MAY 25-26, 2005, Government IT Security Summit presented by The Performance Institute at the Performance Institute Conference Center in Arlington, VA. Featuring comprehensive coverage of the latest IT security mandates. Acquire new methodologies to raise your FISMA score. Implement a verifiable stream-lined and cost-efficient C&A process. Evaluate, navigate, and mitigate security risk. Integrate IT security with budget justifications to secure IT funding. Align IT security to the Federal enterprise architecture to achieve mission goals. Acquire the latest updates on NIST and DITSCAP requirements. Register by calling 703-894-0481 or visit for complete details. A 50% discount pass for use by FISSEA members has been authorized if you email Louis Numkin at


JUNE 1-2, 2005, Computer Security Institute (CSI) course. John O'Leary is presenting a "How to Create and Sustain a Quality Security Awareness Program" session in Montreal, Canada. The website which also includes links to other courses, their FBI study, and their 2005 Training Catalog, is at:
Also, CSI has put out a Call for Papers to be presented at the CSI 32nd Annual Conference in Washington, DC, on 14-18NOV2005. Info on this is available at:


JUNE 7-8, 2005 MISTI Forum. One of local interest is "The Forum on Information Security in Government" on 7-8JUN2005, in Washington, DC. Their general info web site is


JUNE 22-23, 2005, 5th Annual Kansas City Security Symposium. The Kansas City Security Coalition (KCSC), founded in 2000, is an organization run by and for Federal security professionals. KCSC brings together Federal government organizations for the purpose of elevating the general knowledge of the security community on systems security, fraud detection, physical security, and to promote security awareness in member organizations. The 5th Annual Security Symposium will be held at the Hartman Conference Center at Hilton Garden Inn, Independence, MO. Website: For further information, contact Dorothy Reed, Center for Security and Integrity, (816) 936-5559.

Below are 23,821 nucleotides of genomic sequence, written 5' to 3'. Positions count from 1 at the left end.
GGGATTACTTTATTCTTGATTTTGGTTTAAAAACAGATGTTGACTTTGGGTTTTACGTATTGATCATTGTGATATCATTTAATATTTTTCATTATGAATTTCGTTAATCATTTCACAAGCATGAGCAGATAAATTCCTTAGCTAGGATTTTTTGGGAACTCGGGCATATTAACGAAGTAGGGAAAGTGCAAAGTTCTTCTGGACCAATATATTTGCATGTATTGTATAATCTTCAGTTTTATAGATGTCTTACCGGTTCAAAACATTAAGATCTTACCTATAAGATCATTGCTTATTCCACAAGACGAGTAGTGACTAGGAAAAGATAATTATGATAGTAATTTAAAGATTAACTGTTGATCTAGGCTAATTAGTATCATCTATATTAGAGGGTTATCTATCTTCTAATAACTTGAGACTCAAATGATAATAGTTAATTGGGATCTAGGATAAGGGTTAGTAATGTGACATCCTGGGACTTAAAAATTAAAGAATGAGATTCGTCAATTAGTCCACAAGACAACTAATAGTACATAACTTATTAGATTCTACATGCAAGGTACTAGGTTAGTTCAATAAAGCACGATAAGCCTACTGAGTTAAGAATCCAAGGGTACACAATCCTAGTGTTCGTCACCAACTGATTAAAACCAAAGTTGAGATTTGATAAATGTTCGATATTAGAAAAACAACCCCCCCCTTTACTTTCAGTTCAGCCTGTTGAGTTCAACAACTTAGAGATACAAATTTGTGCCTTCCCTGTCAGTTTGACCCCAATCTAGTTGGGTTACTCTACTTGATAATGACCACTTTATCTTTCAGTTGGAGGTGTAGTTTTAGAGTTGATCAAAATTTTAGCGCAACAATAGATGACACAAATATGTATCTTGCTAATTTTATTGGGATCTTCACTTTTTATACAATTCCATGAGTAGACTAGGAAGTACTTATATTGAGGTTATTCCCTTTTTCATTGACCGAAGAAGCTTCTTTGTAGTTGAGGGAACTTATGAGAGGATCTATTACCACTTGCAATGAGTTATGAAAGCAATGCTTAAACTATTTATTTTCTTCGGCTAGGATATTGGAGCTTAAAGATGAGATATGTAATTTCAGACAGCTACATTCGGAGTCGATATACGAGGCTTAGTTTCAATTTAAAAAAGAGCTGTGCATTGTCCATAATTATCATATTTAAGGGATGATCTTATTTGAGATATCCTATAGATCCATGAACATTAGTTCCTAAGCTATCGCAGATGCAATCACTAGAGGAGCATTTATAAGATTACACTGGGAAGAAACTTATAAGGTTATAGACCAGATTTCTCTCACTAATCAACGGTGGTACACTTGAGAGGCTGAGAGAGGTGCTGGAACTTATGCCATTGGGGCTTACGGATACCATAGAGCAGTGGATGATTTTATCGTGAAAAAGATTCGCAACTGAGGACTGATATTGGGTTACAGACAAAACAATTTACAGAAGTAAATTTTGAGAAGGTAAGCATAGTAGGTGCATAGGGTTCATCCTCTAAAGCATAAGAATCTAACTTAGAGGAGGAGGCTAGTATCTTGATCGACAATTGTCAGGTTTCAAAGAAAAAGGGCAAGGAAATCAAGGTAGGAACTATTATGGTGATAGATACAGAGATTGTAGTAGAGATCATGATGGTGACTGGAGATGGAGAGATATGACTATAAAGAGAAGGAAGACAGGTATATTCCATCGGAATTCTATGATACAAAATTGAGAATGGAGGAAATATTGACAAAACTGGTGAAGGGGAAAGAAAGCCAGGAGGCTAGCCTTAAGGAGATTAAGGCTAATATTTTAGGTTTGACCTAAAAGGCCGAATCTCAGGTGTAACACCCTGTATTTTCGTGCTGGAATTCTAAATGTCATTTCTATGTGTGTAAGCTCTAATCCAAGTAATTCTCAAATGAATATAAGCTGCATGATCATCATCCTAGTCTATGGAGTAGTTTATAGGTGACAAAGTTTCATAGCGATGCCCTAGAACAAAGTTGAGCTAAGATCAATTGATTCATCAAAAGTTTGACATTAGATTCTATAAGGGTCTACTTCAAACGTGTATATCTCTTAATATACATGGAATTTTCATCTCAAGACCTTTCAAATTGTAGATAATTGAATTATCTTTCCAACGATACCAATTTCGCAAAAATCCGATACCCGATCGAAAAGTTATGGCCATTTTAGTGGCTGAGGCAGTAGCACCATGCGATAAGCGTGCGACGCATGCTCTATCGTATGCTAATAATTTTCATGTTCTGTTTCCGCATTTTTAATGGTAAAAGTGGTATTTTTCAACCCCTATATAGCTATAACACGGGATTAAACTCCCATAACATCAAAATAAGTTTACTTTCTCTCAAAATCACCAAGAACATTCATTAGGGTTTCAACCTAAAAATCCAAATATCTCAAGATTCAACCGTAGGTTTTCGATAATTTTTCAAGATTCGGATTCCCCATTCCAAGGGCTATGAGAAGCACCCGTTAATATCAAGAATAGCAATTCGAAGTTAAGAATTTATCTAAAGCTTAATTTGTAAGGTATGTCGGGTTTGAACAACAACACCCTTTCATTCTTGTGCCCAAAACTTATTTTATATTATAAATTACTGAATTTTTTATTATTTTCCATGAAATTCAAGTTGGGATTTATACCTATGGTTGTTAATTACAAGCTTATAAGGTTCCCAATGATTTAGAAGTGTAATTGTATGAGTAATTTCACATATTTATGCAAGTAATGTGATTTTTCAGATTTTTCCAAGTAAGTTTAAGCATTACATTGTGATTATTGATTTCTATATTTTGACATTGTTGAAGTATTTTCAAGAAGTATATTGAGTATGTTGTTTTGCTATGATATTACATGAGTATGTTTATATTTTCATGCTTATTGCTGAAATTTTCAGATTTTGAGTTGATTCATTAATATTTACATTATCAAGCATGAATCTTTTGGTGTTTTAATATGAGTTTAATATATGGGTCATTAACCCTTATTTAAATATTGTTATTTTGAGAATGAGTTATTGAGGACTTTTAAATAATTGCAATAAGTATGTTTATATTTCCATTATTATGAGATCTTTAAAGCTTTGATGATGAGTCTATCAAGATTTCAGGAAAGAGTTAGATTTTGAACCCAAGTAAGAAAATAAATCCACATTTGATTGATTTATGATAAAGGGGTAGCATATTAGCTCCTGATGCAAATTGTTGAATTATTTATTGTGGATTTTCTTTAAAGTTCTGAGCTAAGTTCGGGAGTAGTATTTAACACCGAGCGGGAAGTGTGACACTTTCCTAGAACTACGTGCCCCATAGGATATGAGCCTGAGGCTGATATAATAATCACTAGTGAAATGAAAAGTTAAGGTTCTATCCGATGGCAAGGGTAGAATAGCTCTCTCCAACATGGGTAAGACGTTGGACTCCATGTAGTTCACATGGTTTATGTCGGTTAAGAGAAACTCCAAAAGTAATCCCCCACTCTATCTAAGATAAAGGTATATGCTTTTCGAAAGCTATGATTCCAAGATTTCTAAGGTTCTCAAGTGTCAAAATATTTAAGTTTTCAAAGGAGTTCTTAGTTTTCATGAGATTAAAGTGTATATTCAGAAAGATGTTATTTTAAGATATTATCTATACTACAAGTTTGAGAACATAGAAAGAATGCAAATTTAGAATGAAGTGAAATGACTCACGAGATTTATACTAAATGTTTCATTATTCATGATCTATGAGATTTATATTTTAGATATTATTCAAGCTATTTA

JULY 27-28, 2005, Black Hat Briefings USA 2005 at Las Vegas, Caesars Palace. Visit for track descriptions, training schedule and complete details. "The Black Hat Briefings was created to fill the need for computer security professionals to better understand the security risks to information infrastructures and computer systems. Black Hat accomplishes this by assembling a group of vendor-neutral security professionals and having them speak candidly about the problems businesses face and the solutions to those problems. No gimmicks- just straight talk by people who make it their business to know the information security space." If you are interested in registering 6 or more persons, please contact ping at Early Bird Registration rates will close May 15, 2005. Regular Registration rates will close July 1, 2005. Late Registration rates will close July 22, 2005. Onsite Registration rates will apply July 23-28, 2005.


November 30 - Computer Security Day. Readers can get a free poster by writing to ACSD; PO Box 39110; Wash, DC 20016. Website is


DECEMBER 5-9, 2005, Annual Computer Security Applications Conference (ACSAC), Tucson, Arizona, There are now four weeks left to submit papers in the technical track to ACSAC 2005. Please note the dates below and submit your papers!

Important dates:
May 29, 2005     Technical program: paper submission deadline
August 14, 2005     Paper acceptance decisions communicated to authors
Online paper submission system:
Call for papers and detailed submission instructions:,

We look forward to receiving your submissions! Christoph Schuba, Pierangela Samarati, Charlie Payne, 2005 ACSAC program chairs, ACSAC is sponsored by Applied Computer Security Associates, a not-for-profit all-volunteer Maryland corporation. Our postal address is 2906 Covington Road, Silver Spring, MD 20910-1206.


FISSEA member, William Uttenweiler, made the offer: The California Central Coast security groups have released another dozen new free downloadable security awareness/motivation posters as of May 1, 2005. This brings the total to 149 different designs! Point your browser to You are welcome to download the posters and use them in your security awareness/motivation program. However, you may NOT modify them without permission.


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Last Modified: May 4, 2005.